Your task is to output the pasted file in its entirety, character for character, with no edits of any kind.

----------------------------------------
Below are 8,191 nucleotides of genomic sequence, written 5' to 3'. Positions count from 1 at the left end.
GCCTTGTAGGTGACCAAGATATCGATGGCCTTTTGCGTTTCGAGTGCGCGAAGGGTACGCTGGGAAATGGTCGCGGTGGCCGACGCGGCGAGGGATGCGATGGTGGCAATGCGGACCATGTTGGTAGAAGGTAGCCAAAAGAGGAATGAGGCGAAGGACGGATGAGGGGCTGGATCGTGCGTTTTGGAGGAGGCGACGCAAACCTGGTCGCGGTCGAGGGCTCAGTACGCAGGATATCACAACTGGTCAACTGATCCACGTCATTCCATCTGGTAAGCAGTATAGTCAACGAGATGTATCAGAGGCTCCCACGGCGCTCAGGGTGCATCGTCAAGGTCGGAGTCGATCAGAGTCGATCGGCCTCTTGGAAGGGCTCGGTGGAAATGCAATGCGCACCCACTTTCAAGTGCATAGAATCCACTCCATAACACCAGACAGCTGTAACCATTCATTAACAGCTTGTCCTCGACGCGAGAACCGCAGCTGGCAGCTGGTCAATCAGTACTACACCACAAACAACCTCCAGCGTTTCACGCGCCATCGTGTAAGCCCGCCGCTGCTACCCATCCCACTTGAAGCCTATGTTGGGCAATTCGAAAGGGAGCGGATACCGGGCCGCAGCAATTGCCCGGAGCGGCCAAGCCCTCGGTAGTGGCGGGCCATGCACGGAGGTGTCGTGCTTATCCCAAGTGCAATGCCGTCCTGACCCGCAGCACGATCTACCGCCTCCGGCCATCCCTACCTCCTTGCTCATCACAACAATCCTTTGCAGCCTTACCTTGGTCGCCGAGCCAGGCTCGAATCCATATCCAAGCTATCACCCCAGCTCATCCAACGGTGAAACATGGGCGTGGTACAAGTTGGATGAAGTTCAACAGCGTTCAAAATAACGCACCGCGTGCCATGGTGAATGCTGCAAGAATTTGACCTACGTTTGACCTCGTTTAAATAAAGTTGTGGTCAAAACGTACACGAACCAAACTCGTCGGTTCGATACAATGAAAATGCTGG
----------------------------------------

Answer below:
Below are 8,191 nucleotides of genomic sequence, written 5' to 3'. Positions count from 1 at the left end.
GCCTTGTAGGTGACCAAGATATCGATGGCCTTTTGCGTTTCGAGTGCGCGAAGGGTACGCTGGGAAATGGTCGCGGTGGCCGACGCGGCGAGGGATGCGATGGTGGCAATGCGGACCATGTTGGTAGAAGGTAGCCAAAAGAGGAATGAGGCGAAGGACGGATGAGGGGCTGGATCGTGCGTTTTGGAGGAGGCGACGCAAACCTGGTCGCGGTCGAGGGCTCAGTACGCAGGATATCACAACTGGTCAACTGATCCACGTCATTCCATCTGGTAAGCAGTATAGTCAACGAGATGTATCAGAGGCTCCCACGGCGCTCAGGGTGCATCGTCAAGGTCGGAGTCGATCAGAGTCGATCGGCCTCTTGGAAGGGCTCGGTGGAAATGCAATGCGCACCCACTTTCAAGTGCATAGAATCCACTCCATAACACCAGACAGCTGTAACCATTCATTAACAGCTTGTCCTCGACGCGAGAACCGCAGCTGGCAGCTGGTCAATCAGTACTACACCACAAACAACCTCCAGCGTTTCACGCGCCATCGTGTAAGCCCGCCGCTGCTACCCATCCCACTTGAAGCCTATGTTGGGCAATTCGAAAGGGAGCGGATACCGGGCCGCAGCAATTGCCCGGAGCGGCCAAGCCCTCGGTAGTGGCGGGCCATGCACGGAGGTGTCGTGCTTATCCCAAGTGCAATGCCGTCCTGACCCGCAGCACGATCTACCGCCTCCGGCCATCCCTACCTCCTTGCTCATCACAACAATCCTTTGCAGCCTTACCTTGGTCGCCGAGCCAGGCTCGAATCCATATCCAAGCTATCACCCCAGCTCATCCAACGGTGAAACATGGGCGTGGTACAAGTTGGATGAAGTTCAACAGCGTTCAAAATAACGCACCGCGTGCCATGGTGAATGCTGCAAGAATTTGACCTACGTTTGACCTCGTTTAAATAAAGTTGTGGTCAAAACGTACACGAACCAAACTCGTCGGTTCGATACAATGAAAATGCTGG